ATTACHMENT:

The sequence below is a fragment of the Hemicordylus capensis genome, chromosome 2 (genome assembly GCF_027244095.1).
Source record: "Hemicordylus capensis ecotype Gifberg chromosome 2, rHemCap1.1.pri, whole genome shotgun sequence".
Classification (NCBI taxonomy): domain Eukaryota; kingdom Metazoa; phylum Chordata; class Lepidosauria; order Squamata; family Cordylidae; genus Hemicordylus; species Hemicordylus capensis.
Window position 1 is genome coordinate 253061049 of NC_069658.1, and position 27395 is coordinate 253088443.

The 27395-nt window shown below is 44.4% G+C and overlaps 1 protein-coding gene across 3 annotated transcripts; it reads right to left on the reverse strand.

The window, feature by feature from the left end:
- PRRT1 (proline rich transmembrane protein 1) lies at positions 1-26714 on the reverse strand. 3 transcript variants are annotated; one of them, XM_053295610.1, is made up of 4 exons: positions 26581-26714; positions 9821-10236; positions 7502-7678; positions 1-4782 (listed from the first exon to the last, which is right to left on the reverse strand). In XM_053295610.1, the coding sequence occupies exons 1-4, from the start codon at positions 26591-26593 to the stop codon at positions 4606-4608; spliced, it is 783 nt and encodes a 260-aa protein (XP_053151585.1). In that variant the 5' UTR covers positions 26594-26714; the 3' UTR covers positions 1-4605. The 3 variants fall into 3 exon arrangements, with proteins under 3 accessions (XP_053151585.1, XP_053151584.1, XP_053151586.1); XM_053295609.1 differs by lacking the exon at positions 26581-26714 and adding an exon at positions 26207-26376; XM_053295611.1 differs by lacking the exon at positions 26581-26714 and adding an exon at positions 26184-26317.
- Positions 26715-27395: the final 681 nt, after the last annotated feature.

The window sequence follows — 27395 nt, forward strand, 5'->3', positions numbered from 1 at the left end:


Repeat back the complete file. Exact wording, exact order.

The sequence below is a fragment of the Hemicordylus capensis genome, chromosome 2 (genome assembly GCF_027244095.1).
Source record: "Hemicordylus capensis ecotype Gifberg chromosome 2, rHemCap1.1.pri, whole genome shotgun sequence".
Classification (NCBI taxonomy): domain Eukaryota; kingdom Metazoa; phylum Chordata; class Lepidosauria; order Squamata; family Cordylidae; genus Hemicordylus; species Hemicordylus capensis.
Window position 1 is genome coordinate 253061049 of NC_069658.1, and position 27395 is coordinate 253088443.

The 27395-nt window shown below is 44.4% G+C and overlaps 1 protein-coding gene across 3 annotated transcripts; it reads right to left on the reverse strand.

The window, feature by feature from the left end:
- PRRT1 (proline rich transmembrane protein 1) lies at positions 1-26714 on the reverse strand. 3 transcript variants are annotated; one of them, XM_053295610.1, is made up of 4 exons: positions 26581-26714; positions 9821-10236; positions 7502-7678; positions 1-4782 (listed from the first exon to the last, which is right to left on the reverse strand). In XM_053295610.1, the coding sequence occupies exons 1-4, from the start codon at positions 26591-26593 to the stop codon at positions 4606-4608; spliced, it is 783 nt and encodes a 260-aa protein (XP_053151585.1). In that variant the 5' UTR covers positions 26594-26714; the 3' UTR covers positions 1-4605. The 3 variants fall into 3 exon arrangements, with proteins under 3 accessions (XP_053151585.1, XP_053151584.1, XP_053151586.1); XM_053295609.1 differs by lacking the exon at positions 26581-26714 and adding an exon at positions 26207-26376; XM_053295611.1 differs by lacking the exon at positions 26581-26714 and adding an exon at positions 26184-26317.
- Positions 26715-27395: the final 681 nt, after the last annotated feature.

The window sequence follows — 27395 nt, forward strand, 5'->3', positions numbered from 1 at the left end: